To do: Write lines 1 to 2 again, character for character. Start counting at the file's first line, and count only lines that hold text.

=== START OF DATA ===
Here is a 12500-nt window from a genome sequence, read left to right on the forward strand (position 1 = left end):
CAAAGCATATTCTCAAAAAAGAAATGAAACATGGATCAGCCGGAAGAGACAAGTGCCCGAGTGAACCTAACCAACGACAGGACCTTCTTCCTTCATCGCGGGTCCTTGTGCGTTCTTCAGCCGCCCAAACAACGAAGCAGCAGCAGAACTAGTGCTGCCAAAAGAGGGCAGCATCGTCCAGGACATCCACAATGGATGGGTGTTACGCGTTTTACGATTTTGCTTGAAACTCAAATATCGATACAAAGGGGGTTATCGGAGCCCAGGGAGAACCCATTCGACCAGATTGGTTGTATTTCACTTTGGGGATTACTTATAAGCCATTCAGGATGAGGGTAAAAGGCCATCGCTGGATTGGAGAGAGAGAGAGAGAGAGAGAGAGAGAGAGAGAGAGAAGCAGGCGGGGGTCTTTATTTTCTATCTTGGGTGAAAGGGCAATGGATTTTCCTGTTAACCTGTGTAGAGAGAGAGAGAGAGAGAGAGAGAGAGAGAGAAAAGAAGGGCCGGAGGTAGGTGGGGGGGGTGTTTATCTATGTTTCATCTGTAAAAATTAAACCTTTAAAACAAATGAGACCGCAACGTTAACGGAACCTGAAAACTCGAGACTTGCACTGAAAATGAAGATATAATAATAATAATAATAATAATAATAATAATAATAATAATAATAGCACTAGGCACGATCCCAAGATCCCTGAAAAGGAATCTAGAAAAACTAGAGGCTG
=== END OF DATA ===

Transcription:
Here is a 12500-nt window from a genome sequence, read left to right on the forward strand (position 1 = left end):
CAAAGCATATTCTCAAAAAAGAAATGAAACATGGATCAGCCGGAAGAGACAAGTGCCCGAGTGAACCTAACCAACGACAGGACCTTCTTCCTTCATCGCGGGTCCTTGTGCGTTCTTCAGCCGCCCAAACAACGAAGCAGCAGCAGAACTAGTGCTGCCAAAAGAGGGCAGCATCGTCCAGGACATCCACAATGGATGGGTGTTACGCGTTTTACGATTTTGCTTGAAACTCAAATATCGATACAAAGGGGGTTATCGGAGCCCAGGGAGAACCCATTCGACCAGATTGGTTGTATTTCACTTTGGGGATTACTTATAAGCCATTCAGGATGAGGGTAAAAGGCCATCGCTGGATTGGAGAGAGAGAGAGAGAGAGAGAGAGAGAGAGAGAGAGAAGCAGGCGGGGGTCTTTATTTTCTATCTTGGGTGAAAGGGCAATGGATTTTCCTGTTAACCTGTGTAGAGAGAGAGAGAGAGAGAGAGAGAGAGAGAGAAAAGAAGGGCCGGAGGTAGGTGGGGGGGGTGTTTATCTATGTTTCATCTGTAAAAATTAAACCTTTAAAACAAATGAGACCGCAACGTTAACGGAACCTGAAAACTCGAGACTTGCACTGAAAATGAAGATATAATAATAATAATAATAATAATAATAATAATAATAATAATAATAGCACTAGGCACGATCCCAAGATCCCTGAAAAGGAATCTAGAAAAACTAGAGGCTG